Francine Costantini, director of youth ministry for the Catholic Diocese of Cleveland, is passionate about her work and she shared that with the First Friday Club of Greater Akron on Sept. 3.
Students from Archbishop Hoban and St. Vincent-St. Mary high schools led the opening and closing prayers at the lunchtime program.
Costantini told the group she was born in Canada and her family moved to Singapore when she was 10. After a few years, they relocated to Greater Cleveland. A friend invited her to church and to the youth group. “It changed my life,” Costantini said, noting she’s been involved with youth ministry ever since.
After earning a degree in religious studies from John Carroll University, Costantini worked in youth ministry and with the Rite of Christian Initiation of Adults at St. Clarence Parish before spending several years as a stay-at-home mom. When the family moved to Sagamore Hills, She became the youth minister at St. Barnabas Parish for more than a decade before being named director of youth ministry for the diocese. Costantini and her husband Michael, who is in formation for the permanent diaconate, have three children: one a teacher, one discerning the priesthood and one in high school.
She said Bishop Nelson Perez began the momentum to reinvigorate youth ministry when he convened a think tank during his time in Cleveland. One result was splitting youth ministry into three offices: CYO, which remained under Catholic Charities, and young adult ministry and youth ministry, which shifted to the Secretariat for Parish Life and Development.
She began her new position a year ago during the pandemic. “The blessing of the pandemic is that we could take things slowly. There was no pressure of events,” Costantini said, adding that her office exists to serve youth ministers and young people across the eight-county diocese. “I work for you,” she said.
Pope Francis released his post-synodal apostolic exhortation, “Christus Vivit” (“Christ is Alive”) in 2019, a document that Costantini said is important to the future of youth ministry. “Christ is alive and he wants you to be alive,” she said. “Each young person’s heart is holy ground.”
She stressed the importance of involving young people in the Church. Studies show that people who are engaged in their faith are less likely to suffer from depression or to use drugs, Costantini said.
She showed a video clip that said thousands of babies are baptized into the Catholic Church every Sunday. Eighty-five percent will make their first Communion and 58% will be confirmed. However, at age 22, only 9% will be practicing their faith.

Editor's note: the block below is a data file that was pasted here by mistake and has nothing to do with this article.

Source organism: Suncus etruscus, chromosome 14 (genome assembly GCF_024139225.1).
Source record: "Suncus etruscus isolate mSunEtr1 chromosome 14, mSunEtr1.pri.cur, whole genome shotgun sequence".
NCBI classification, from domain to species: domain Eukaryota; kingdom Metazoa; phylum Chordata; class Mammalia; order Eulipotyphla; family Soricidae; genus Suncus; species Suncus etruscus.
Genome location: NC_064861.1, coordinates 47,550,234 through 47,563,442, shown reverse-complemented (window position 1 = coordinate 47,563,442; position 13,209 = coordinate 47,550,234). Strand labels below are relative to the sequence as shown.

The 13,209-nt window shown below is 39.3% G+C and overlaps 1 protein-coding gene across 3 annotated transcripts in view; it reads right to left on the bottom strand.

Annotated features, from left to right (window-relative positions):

“These are heartbreaking numbers. This is not OK,” Costantini said, adding that we all play a role in this. Young people make lifelong decisions at ages 13 and 19, she said, and if they have not had an encounter with Christ by age 19, it’s unlikely they will stay in the Church. The most likely places an encounter can occur is at a retreat, a Catholic conference or a Catholic camp, she noted, reinforcing the need to keep young people engaged with a parish.
“Youth ministry is the most common way to have an encounter with Christ,” Costantini said. Unfortunately, only about 48% of parishes have a youth minister, yet 74% of the seminarians come from parishes with youth ministry. “This is significant,” she pointed out.
Costantini also mentioned another surprising fact: studies show 29% of young Catholics without an adult mentor feel their life has no meaning or purpose. Having a relationship with one adult reduces that number to 4%. “Young people need more trusted adult relationships in their lives,” she said, noting this reduces loneliness, isolation and stress. “Five or more trusted adults in a youth’s life is a game-changer.”
Costantini also said it’s important to find the youth where they are and to invite them to be part of the Church. “Don’t ignore them. Greet them by name at church so they feel noticed, named and known, which causes an increased sense of belonging. Get to know the teens around you. Walk with them; learn their story; ask how you can pray for them; be joyful and share your story,” she added.
Greeters at the parish play an important role, Costantini said, since they often are the first people encountered.
“Be joyful,” she said again, adding that after listening to a teen’s story, they know you care. “Then you have the right to share your story and the best story: that Jesus loves you, gave his life to save you and is at your side every day,”
She stressed that the entire community must be involved in evangelizing.
“Teens, you’re also called to serve at your parish. You can be lectors and can help improve youth ministry. Ask what you can do to help, volunteer,” she added. If the parish doesn’t have a youth minister, Costantini urged youth to advocate for one and to be part of the solution. She invited them to reach out to her office for help. Donations also can be earmarked for youth ministry. People can fund and provide scholarships for training youth ministers or financing a retreat or special program. “There are many ways to be involved and to help,” she added.
“Pray for teens and youth ministers by name and pray for vocations,” she said. “Everyone can pray. We have to be reminded every day to follow Jesus. We can’t do anything unless we love Christ. Do that and the rest will come.”
Frank O’Linn, superintendent of schools for the diocese, will present the program on Oct. 1. Click here for more information, reservations or for a link to recordings of previous programs. The club's new meeting location is Our Lady of Cedars in Fairlawn.